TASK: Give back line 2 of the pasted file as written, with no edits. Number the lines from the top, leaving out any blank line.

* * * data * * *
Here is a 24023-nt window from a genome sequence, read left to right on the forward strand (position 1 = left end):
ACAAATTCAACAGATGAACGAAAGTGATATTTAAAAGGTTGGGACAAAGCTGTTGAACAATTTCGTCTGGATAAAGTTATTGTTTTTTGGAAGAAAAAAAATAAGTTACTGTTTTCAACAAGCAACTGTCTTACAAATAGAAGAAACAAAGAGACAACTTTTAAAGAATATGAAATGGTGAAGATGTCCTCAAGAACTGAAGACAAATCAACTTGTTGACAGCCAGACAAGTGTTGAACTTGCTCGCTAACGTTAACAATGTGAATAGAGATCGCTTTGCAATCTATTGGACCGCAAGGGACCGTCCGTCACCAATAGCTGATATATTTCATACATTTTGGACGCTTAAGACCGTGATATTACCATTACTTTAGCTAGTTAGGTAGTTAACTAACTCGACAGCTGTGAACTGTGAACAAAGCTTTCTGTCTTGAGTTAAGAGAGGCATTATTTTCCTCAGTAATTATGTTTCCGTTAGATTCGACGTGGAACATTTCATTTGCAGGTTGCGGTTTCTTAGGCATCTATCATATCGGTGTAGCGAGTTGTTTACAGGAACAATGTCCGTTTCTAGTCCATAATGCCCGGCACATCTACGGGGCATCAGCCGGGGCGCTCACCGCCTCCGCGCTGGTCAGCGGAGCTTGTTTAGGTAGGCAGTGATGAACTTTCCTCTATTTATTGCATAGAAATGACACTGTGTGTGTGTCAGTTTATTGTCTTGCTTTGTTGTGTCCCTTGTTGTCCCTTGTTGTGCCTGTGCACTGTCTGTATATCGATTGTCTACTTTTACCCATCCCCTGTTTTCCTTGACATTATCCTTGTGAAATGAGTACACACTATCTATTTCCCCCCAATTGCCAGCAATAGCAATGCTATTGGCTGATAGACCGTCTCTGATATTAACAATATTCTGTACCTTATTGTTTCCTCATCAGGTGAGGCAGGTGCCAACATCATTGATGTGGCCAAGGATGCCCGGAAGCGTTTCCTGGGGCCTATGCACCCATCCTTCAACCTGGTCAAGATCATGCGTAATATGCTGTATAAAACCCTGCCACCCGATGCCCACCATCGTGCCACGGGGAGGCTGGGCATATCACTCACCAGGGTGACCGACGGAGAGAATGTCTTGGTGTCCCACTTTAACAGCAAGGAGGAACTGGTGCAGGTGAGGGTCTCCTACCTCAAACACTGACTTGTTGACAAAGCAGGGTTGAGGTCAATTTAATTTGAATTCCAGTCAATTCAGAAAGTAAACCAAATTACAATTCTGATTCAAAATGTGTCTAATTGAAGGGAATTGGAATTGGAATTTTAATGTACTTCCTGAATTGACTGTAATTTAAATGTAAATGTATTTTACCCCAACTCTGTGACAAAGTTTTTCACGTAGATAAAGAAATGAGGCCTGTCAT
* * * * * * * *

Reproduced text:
ACAAATTCAACAGATGAACGAAAGTGATATTTAAAAGGTTGGGACAAAGCTGTTGAACAATTTCGTCTGGATAAAGTTATTGTTTTTTGGAAGAAAAAAAATAAGTTACTGTTTTCAACAAGCAACTGTCTTACAAATAGAAGAAACAAAGAGACAACTTTTAAAGAATATGAAATGGTGAAGATGTCCTCAAGAACTGAAGACAAATCAACTTGTTGACAGCCAGACAAGTGTTGAACTTGCTCGCTAACGTTAACAATGTGAATAGAGATCGCTTTGCAATCTATTGGACCGCAAGGGACCGTCCGTCACCAATAGCTGATATATTTCATACATTTTGGACGCTTAAGACCGTGATATTACCATTACTTTAGCTAGTTAGGTAGTTAACTAACTCGACAGCTGTGAACTGTGAACAAAGCTTTCTGTCTTGAGTTAAGAGAGGCATTATTTTCCTCAGTAATTATGTTTCCGTTAGATTCGACGTGGAACATTTCATTTGCAGGTTGCGGTTTCTTAGGCATCTATCATATCGGTGTAGCGAGTTGTTTACAGGAACAATGTCCGTTTCTAGTCCATAATGCCCGGCACATCTACGGGGCATCAGCCGGGGCGCTCACCGCCTCCGCGCTGGTCAGCGGAGCTTGTTTAGGTAGGCAGTGATGAACTTTCCTCTATTTATTGCATAGAAATGACACTGTGTGTGTGTCAGTTTATTGTCTTGCTTTGTTGTGTCCCTTGTTGTCCCTTGTTGTGCCTGTGCACTGTCTGTATATCGATTGTCTACTTTTACCCATCCCCTGTTTTCCTTGACATTATCCTTGTGAAATGAGTACACACTATCTATTTCCCCCCAATTGCCAGCAATAGCAATGCTATTGGCTGATAGACCGTCTCTGATATTAACAATATTCTGTACCTTATTGTTTCCTCATCAGGTGAGGCAGGTGCCAACATCATTGATGTGGCCAAGGATGCCCGGAAGCGTTTCCTGGGGCCTATGCACCCATCCTTCAACCTGGTCAAGATCATGCGTAATATGCTGTATAAAACCCTGCCACCCGATGCCCACCATCGTGCCACGGGGAGGCTGGGCATATCACTCACCAGGGTGACCGACGGAGAGAATGTCTTGGTGTCCCACTTTAACAGCAAGGAGGAACTGGTGCAGGTGAGGGTCTCCTACCTCAAACACTGACTTGTTGACAAAGCAGGGTTGAGGTCAATTTAATTTGAATTCCAGTCAATTCAGAAAGTAAACCAAATTACAATTCTGATTCAAAATGTGTCTAATTGAAGGGAATTGGAATTGGAATTTTAATGTACTTCCTGAATTGACTGTAATTTAAATGTAAATGTATTTTACCCCAACTCTGTGACAAAGTTTTTCACGTAGATAAAGAAATGAGGCCTGTCAT